We will also need to set up the AWS CLI tool to be able to interact with our resources from the command line, which is available for Mac, Linux, and Windows.

We can install it by running:

$ pip install awscli

Once the CLI tool is set up, we can generate our credentials under our profile dropdown and use them to configure our CLI tool as follows:

$ aws configure

This command will give us prompts to provide our Access Key ID, Secret Access Key, default regions, and output formats. More details about configuring the AWS CLI tool can be found here.

Our Application - FlaskDrive


Let's build a Flask application that allows users to upload and download files to and from our S3 buckets, as hosted on AWS.

We will use the Boto3 SDK to facilitate these operations and build out a simple front-end to allow users to upload and view the files as hosted online.

It is advisable to use a virtual environment when working on Python projects, and for this one we will use the Pipenv tool to create and manage our environment. Once set up, we create and activate our environment with Python3 as follows:

$ pipenv install --three
$ pipenv shell

We now need to install Boto3 and Flask that are required to build our FlaskDrive application as follows:

$ pipenv install flask
$ pipenv install boto3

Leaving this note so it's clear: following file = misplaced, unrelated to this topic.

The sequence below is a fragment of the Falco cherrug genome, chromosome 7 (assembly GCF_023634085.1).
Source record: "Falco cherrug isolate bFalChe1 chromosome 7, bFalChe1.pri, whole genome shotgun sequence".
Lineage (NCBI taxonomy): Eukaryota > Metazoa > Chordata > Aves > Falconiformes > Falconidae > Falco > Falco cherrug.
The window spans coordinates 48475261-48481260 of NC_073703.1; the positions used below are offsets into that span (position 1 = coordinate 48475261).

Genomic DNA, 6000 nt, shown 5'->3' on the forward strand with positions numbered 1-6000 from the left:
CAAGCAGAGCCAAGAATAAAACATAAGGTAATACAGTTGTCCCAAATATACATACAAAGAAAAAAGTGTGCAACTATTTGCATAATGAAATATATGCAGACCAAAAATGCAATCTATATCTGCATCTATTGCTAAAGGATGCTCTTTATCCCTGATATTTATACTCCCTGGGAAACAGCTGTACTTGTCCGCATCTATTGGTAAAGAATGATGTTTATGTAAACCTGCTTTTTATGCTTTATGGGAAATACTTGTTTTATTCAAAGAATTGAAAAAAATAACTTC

After setting up, we need to create the buckets to store our data and we can achieve that by heading over to the AWS console and choosing S3 in the Services menu.

After creating a bucket, we can use the CLI tool to view the buckets we have available:

$ aws s3api list-buckets
    "Owner": {
        "DisplayName": "robley",
        "ID": "##########################################"
    "Buckets": [
            "CreationDate": "2019-09-25T10:33:40.000Z",
            "Name": "flaskdrive"

We will now create the functions to upload, download, and list files on our S3 buckets using the Boto3 SDK, starting off with the upload_file function:

def upload_file(file_name, bucket):
    Function to upload a file to an S3 bucket
    object_name = file_name
    s3_client = boto3.client('s3')
    response = s3_client.upload_file(file_name, bucket, object_name)

    return response

The upload_file function takes in a file and the bucket name and uploads the given file to our S3 bucket on AWS.

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def download_file(file_name, bucket):
    Function to download a given file from an S3 bucket
    s3 = boto3.resource('s3')
    output = f"downloads/{file_name}"
    s3.Bucket(bucket).download_file(file_name, output)

    return output

The download_file function takes in a file name and a bucket and downloads it to a folder that we specify.

def list_files(bucket):
    Function to list files in a given S3 bucket
    s3 = boto3.client('s3')
    contents = []
    for item in s3.list_objects(Bucket=bucket)['Contents']:

    return contents

The function list_files is used to retrieve the files in our S3 bucket and list their names. We will use these names to download the files from our S3 buckets.

With our S3 interaction file in place, we can build our Flask application to provide the web-based interface for interaction. The application will be a simple single-file Flask application for demonstration purposes with the following structure:

├── Pipfile       # stores our application requirements
├──        # our main Flask application
├── downloads     # folder to store our downloaded files
├──    # S3 interaction code